The Master System was the SEGA's second console in the Japanese market and first console in overseas markets. It was made to compete with Nintendo's Nintendo Entertainment System, and went on sale in 1985 in Japan and 1986 overseas.
In North America, since Nintendo had a lock on third parties at the time, most of the games released in North America were developed in-house by SEGA. In the long run this hurt the Master System's chances of being accepted by the mainstream which had already embraced the NES.
In Europe and South America, where Nintendo's third-party restrictions did not apply, the Master System was a major success, significantly outselling the NES in these regions. A re-release in 1990 as the Master System II did little to help recover the Master System's flagging popularity in North America but became very popular in Europe and South America.
The Master System (マスターシステム Masutā Shisutemu ) (often abbreviated to SMS) is a third-generation video game console that was manufactured and released by SEGA in 1985 in Japan (as the SG-1000 Mark III), 1986 in North America and 1987 in Europe.
The original SMS could play both cartridges and the credit card-sized "SEGA Cards," which retailed for cheaper prices than cartridges but had lower storage capacity. The SMS also featured accessories such as a light gun and 3D glasses which were designed to work with a range of specially coded games.
The Master System was released as a direct competitor to the Nintendo Entertainment System in the third videogame generation. The Master System was technically superior to the NES, which predated its release by nine months in North America, but failed to overturn Nintendo's significant market share advantage in Japan and North America.
In the European, Oceanic and Brazilian markets, this console allowed SEGA to outsell Nintendo, due to its wider availability. It enjoyed over a decade of life in those territories and was supported in Europe up until 1996. Up until 1994, it was the console with the largest active installed user base in Western Europe, peaking at 6.25 million units in 1993.
The console was redesigned several times both for marketing purposes and to add features, most notably in Brazil. The later Game Gear is effectively a hand-held Master System, with a few enhancements.
In 2009, the Master System was named the 20th best video game console of all time (out of 25) by the North American video gaming website IGN, behind both its competitors, the Atari 7800 (ranked 17th best) and the Nintendo Entertainment System (1st). They cited the Master System's small North American games library, coupled with the highly uneven quality of the few games that were released: "Months could go by between major releases and that made a dud on the Master System feel even more painful." In contrast to the more limited North American library, however, SEGA Europe continued to release a "drip-feed of quality titles" for the Master System in the European market (such as Mercs, Sonic the Hedgehog 2 and Streets of Rage 2) up until the mid-1990s, helping it "cling to its significant market share" up until then. Retro Gamer credits the console with generally "introducing many gamers to the concept of the 'Home Arcade'."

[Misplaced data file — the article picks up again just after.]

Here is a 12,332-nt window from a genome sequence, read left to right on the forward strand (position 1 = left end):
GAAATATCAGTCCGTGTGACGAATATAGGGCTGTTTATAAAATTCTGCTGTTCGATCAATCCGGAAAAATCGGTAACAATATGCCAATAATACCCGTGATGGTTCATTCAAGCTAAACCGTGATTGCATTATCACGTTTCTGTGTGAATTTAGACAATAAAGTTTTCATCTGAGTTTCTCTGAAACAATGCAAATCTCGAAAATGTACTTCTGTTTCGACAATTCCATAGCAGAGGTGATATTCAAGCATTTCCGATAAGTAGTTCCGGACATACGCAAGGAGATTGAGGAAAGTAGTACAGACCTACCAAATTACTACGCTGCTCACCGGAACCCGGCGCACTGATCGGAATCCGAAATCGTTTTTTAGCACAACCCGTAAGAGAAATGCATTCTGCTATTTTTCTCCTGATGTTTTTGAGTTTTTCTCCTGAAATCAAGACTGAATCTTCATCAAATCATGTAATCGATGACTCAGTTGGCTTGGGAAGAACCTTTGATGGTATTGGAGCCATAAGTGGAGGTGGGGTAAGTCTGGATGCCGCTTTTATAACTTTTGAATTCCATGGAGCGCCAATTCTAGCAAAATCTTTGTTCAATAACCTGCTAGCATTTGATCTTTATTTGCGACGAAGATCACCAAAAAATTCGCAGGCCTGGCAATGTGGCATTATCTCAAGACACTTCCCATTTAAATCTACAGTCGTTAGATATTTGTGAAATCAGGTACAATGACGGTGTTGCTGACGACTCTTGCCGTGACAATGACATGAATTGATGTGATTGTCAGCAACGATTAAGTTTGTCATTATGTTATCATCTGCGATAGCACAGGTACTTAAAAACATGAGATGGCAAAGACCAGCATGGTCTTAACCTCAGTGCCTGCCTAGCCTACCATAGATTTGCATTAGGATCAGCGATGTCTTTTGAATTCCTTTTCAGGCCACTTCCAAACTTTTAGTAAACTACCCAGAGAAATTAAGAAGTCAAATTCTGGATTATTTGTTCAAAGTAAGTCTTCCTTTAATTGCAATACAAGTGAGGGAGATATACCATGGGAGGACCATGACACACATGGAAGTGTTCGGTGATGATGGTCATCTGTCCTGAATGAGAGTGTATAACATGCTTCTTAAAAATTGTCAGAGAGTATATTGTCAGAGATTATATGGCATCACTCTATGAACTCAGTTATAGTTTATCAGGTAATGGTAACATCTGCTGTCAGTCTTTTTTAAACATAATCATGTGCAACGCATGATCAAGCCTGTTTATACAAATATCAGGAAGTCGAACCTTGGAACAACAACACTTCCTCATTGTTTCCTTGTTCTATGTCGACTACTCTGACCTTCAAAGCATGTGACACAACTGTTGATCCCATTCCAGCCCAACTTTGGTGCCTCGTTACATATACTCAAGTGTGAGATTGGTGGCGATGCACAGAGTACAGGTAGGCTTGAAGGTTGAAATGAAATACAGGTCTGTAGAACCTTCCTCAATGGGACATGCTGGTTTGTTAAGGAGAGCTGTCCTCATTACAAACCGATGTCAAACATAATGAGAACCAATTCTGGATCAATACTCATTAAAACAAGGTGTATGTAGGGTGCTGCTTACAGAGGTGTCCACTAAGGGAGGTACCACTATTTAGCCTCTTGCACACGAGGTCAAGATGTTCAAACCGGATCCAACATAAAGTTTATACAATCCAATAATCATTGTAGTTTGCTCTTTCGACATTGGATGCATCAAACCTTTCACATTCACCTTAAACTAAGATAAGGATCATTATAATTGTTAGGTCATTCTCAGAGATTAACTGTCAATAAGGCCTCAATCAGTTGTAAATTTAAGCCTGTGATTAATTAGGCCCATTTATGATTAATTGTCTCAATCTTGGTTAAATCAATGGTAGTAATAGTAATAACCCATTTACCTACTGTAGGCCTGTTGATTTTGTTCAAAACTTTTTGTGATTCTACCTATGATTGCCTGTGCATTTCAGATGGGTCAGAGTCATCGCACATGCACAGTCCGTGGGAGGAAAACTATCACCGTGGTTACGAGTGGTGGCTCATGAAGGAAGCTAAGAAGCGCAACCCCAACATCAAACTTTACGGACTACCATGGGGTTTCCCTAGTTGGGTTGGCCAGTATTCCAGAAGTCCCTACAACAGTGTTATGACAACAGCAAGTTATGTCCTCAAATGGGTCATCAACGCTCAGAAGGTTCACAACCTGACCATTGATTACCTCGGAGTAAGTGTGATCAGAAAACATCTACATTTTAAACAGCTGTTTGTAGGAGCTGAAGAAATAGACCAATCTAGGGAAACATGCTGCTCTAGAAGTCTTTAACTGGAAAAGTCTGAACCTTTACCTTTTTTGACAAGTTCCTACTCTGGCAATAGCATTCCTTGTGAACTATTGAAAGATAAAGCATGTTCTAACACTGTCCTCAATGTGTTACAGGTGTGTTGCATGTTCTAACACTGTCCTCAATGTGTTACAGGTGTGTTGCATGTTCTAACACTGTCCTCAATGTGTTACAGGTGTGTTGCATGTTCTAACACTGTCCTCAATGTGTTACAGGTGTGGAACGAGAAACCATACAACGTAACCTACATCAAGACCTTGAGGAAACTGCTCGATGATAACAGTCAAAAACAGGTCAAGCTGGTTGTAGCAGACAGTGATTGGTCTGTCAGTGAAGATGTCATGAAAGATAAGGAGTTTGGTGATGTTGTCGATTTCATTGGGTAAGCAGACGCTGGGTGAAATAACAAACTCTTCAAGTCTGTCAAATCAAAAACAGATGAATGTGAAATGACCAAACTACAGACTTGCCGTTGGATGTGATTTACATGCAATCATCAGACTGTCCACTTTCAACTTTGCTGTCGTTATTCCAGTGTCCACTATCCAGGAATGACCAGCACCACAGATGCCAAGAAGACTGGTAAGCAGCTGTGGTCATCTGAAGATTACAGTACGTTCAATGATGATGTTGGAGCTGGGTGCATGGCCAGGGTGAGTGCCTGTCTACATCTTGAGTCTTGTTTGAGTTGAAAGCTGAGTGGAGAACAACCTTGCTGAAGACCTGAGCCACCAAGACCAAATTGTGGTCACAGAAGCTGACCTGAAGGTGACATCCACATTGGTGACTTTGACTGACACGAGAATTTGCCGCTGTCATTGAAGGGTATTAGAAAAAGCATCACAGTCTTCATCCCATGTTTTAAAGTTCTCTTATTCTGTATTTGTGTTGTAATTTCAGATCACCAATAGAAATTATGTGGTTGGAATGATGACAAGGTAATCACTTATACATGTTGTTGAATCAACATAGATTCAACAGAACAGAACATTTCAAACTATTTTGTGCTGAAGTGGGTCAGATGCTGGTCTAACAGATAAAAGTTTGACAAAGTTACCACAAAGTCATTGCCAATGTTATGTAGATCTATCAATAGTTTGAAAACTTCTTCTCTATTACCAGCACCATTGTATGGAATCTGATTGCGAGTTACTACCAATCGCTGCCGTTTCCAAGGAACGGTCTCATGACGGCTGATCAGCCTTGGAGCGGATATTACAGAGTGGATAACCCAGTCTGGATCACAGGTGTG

Though the NES had a larger library of games overall, they were mainly made by third parties. Due to third-party licensing restrictions, the Master System had most of its North American releases developed by SEGA themselves, but in Europe, where third-party restrictions did not apply, the Master System had a lot more third-party games.
The SG-1000, along with its direct successor the SG-1000 II, marked SEGA's first entry into the home video game hardware business, though neither system was popular.
Games for the console came in two formats; ROM cartridges and SEGA Game Cards. The cards held only 256 kilobits of data (cartridges held at least 4 times that amount, e.g. the early "mega cartridge" games with 1 mbit / 128 kbit), but were cheaper to manufacture and sold for less than the carts did. The console also featured games built into the system BIOS that played whenever a cart or card was not inserted; the different models of the console each featured different built-in titles. The Mark III was also backwards compatible with SG-1000 software.
In 1987 a redesigned version of the console, now branded as the Master System, was released and featured the addition of a built-in Yamaha YM2413 FM sound chip, a rapid fire unit and 3-D glasses; all of which had been separate accessories for the Mark III.
Despite a strong start, selling 1 million units in its first year on sale in Japan, neither the Mark III nor its Master System variant ever posed a serious challenge to Nintendo's near-total domination of the Japanese console market.
The last licensed title in Japan was Bomber Raid, released by Sega on February 4, 1989.
The SEGA Mark III was redesigned by Sato for release in other markets. This was mainly a cosmetic revamp and the internal components of the console remained largely the same, although the cartridge port on the SMS has a somewhat different pinout than the Mark III and games cannot be exchanged between the two without an adaptor.